"WASHINGTON -- A Republican lawmaker says U.S. participation in an international agreement on climate change would result in soaring energy prices and damage America's economic competitiveness. Rep. Marsha Blackburn of Tennessee is among a group of GOP congressional critics of Democratic climate legislation who plan to travel to the climate conference in Copenhagen next week to voice opposition to the blueprint offered by President Barack Obama." The Associated Press had the story Dec. 12, 2009.
"COPENHAGEN -- Tens of thousands of climate activists marched in Copenhagen on Saturday as part of a worldwide 'Day of Action' to urge negotiators at U.N. talks to agree a strong treaty to fight global warming. 'There is no planet B' and 'Change the politics, not the climate', read banners waved by demonstrators in the Danish capital. ... The rally was mostly held in a carnival atmosphere but riot police detained about 400 black-clad activists at the rear after some bottles were thrown and windows smashed. They were forced to sit on a street, hands tied behind their backs." Sunanda Creagh and John Acher report for Reuters Dec. 12, 2009.
"LONDON -- E-mails stolen from climate scientists show they stonewalled skeptics and discussed hiding data -- but the messages don't support claims that the science of global warming was faked, according to an exhaustive review by The Associated Press. The 1,073 e-mails examined by the AP show that scientists harbored private doubts, however slight and fleeting, even as they told the world they were certain about climate change. However, the exchanges don't undercut the vast body of evidence showing the world is warming because of man-made greenhouse gas emissions. Seth Borenstein, Raphael Satter and Malcolm Ritter report for the Associated Press Dec. 12, 2009.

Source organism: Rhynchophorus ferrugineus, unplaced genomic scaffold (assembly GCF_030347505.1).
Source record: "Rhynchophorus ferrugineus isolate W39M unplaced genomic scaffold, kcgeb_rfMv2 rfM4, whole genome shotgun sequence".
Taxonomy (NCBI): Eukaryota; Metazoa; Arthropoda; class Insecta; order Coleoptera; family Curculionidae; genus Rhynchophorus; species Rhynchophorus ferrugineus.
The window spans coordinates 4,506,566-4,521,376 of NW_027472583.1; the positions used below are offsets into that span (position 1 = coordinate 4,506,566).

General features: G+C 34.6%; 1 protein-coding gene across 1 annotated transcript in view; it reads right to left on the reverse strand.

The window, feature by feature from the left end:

A philosopher in this post-ethics age sat down to eat breakfast in Copenhagen, laptop open, and couldn't help overhearing the private conversation of some climate "skeptics," who presumably feel no outrage about intrusion on private conversations. He took notes: "The private breakfast conversation was troubling, offering clear and indisputable evidence of attempts by the highest members of the climate denier community to manipulate the truth, shout down debate, silence dissent, hide data, initiate a political coup, deliberately conflate theoretical terms, isolate and mock the weak, cover up known facts, obfuscate good science, and whimper." It goes all the way up to Christopher Walter Monckton, 3rd Viscount Monckton of Brenchley.
"Earlier this week the climate talks in Copenhagen erupted when The Guardian newspaper published a copy of a proposal drafted by Danish officials ... . Developing country representatives expressed shock and dismay once the text became public. Ambassador Lumumba Stanislaus Di-Aping--permanent representative of Sudan to the United Nations and the chief negotiator for the G-77--declared, with tears rolling down his face, "We have been asked to sign a suicide pact." In fact, Di-Aping had seen it a week before, as had other major climate negotiators from rich and poor countries. ... This is not to say that Di-Aping might not have been genuinely upset about the Danish proposal. But there's no way he could have been surprised." Juliet Eilperin reports on the Washington Post's Post Carbon blog Dec. 12, 2009.